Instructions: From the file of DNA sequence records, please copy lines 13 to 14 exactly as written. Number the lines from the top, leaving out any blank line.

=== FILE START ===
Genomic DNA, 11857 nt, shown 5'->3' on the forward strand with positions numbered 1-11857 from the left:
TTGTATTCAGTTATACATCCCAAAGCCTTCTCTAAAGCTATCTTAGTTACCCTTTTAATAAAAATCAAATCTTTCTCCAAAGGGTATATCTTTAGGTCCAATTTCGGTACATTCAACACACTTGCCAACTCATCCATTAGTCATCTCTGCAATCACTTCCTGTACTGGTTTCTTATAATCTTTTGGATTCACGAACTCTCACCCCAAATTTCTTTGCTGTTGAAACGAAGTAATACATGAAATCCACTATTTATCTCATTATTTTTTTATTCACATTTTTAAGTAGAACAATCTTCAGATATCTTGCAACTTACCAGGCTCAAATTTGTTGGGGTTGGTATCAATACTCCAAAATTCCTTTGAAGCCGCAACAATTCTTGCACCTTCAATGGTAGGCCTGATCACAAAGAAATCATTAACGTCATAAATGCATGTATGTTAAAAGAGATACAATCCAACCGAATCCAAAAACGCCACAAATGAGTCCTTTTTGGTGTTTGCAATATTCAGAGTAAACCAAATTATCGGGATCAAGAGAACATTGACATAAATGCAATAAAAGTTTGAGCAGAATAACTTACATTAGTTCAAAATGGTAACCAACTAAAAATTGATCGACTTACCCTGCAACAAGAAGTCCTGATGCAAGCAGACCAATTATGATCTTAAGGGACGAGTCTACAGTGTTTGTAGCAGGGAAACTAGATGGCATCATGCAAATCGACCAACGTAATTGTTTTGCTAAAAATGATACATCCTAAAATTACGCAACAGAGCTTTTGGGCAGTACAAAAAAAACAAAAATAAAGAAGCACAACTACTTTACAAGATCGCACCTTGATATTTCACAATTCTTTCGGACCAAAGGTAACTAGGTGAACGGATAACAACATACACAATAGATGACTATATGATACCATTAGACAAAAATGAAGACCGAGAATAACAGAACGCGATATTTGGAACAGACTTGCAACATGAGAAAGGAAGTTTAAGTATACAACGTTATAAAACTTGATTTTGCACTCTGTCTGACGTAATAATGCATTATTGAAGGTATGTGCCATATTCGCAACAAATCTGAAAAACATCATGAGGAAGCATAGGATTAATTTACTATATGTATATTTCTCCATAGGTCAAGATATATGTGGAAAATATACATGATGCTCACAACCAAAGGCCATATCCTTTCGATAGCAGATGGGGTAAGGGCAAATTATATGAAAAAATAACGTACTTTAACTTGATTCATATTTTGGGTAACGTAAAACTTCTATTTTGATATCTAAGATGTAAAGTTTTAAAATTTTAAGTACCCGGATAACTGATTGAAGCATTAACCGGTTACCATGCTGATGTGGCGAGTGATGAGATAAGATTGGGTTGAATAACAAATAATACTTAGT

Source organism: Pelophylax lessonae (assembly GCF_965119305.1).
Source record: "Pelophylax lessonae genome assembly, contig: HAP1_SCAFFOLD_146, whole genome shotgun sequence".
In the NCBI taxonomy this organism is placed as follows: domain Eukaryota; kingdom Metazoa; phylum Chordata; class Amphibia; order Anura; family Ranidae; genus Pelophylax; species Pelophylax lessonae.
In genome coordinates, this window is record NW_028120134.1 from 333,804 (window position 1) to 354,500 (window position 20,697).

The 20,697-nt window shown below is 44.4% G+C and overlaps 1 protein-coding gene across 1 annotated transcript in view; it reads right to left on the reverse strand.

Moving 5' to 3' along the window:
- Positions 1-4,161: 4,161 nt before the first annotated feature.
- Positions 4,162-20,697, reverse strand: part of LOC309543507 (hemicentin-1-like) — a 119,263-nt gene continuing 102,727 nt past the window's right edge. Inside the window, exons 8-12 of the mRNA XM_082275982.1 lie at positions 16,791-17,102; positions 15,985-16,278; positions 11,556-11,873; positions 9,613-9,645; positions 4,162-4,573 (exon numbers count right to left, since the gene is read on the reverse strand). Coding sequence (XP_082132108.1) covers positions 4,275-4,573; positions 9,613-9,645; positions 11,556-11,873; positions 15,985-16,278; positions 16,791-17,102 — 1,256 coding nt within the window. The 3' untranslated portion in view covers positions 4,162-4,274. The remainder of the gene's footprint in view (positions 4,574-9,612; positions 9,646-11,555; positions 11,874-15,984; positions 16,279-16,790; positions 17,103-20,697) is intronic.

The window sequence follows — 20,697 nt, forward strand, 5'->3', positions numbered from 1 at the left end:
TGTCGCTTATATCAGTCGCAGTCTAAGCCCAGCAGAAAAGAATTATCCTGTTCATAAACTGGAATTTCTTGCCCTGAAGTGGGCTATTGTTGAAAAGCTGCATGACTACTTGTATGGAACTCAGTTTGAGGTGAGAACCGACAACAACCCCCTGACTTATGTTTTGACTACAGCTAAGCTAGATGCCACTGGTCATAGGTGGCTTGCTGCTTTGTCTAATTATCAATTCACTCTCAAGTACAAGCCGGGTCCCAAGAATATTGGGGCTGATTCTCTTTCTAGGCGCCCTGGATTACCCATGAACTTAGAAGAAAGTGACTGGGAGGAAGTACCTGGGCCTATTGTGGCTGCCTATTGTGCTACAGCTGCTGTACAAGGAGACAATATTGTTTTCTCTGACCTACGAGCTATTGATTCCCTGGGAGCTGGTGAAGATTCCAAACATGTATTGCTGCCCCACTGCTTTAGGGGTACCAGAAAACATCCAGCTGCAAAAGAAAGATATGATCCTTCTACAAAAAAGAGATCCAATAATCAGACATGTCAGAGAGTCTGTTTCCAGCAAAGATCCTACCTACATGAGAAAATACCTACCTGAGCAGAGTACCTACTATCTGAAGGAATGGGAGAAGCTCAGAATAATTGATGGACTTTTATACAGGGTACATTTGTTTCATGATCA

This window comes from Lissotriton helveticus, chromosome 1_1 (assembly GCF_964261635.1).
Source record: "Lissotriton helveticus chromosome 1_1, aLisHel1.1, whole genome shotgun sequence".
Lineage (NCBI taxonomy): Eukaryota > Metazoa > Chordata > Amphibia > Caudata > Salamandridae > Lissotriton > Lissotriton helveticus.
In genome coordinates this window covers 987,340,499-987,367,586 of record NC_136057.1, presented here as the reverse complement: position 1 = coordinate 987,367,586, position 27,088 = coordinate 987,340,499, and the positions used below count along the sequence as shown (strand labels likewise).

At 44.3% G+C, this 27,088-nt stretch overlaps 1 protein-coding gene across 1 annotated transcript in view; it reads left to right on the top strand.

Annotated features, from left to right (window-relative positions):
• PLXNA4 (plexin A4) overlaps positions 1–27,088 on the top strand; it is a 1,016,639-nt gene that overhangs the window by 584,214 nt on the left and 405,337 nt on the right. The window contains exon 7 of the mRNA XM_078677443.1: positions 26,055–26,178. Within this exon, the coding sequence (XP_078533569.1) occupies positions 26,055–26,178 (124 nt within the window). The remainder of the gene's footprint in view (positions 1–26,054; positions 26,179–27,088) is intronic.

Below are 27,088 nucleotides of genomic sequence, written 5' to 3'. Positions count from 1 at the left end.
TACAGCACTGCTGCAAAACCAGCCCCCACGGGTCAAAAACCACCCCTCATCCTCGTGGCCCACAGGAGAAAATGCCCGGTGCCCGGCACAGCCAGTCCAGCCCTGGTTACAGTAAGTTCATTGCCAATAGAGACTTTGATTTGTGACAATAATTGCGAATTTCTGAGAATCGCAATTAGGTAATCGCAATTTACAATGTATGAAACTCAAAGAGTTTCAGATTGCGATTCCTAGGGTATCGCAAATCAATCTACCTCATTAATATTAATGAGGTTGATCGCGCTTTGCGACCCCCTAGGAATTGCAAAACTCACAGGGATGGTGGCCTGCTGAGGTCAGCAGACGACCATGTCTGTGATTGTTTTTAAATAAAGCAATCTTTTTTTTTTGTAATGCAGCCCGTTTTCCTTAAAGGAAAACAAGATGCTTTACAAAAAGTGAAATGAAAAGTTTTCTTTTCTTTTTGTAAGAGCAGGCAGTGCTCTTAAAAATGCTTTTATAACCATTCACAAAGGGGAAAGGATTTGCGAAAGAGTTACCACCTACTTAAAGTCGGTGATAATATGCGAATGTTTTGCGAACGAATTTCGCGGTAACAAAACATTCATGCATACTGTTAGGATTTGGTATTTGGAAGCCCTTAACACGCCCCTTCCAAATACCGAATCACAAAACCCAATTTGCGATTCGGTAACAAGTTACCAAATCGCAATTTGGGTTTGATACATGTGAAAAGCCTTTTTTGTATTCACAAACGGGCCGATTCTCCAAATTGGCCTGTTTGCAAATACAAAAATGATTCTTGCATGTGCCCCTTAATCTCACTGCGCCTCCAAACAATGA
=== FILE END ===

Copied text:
This window comes from Lissotriton helveticus, chromosome 1_1 (assembly GCF_964261635.1).
Source record: "Lissotriton helveticus chromosome 1_1, aLisHel1.1, whole genome shotgun sequence".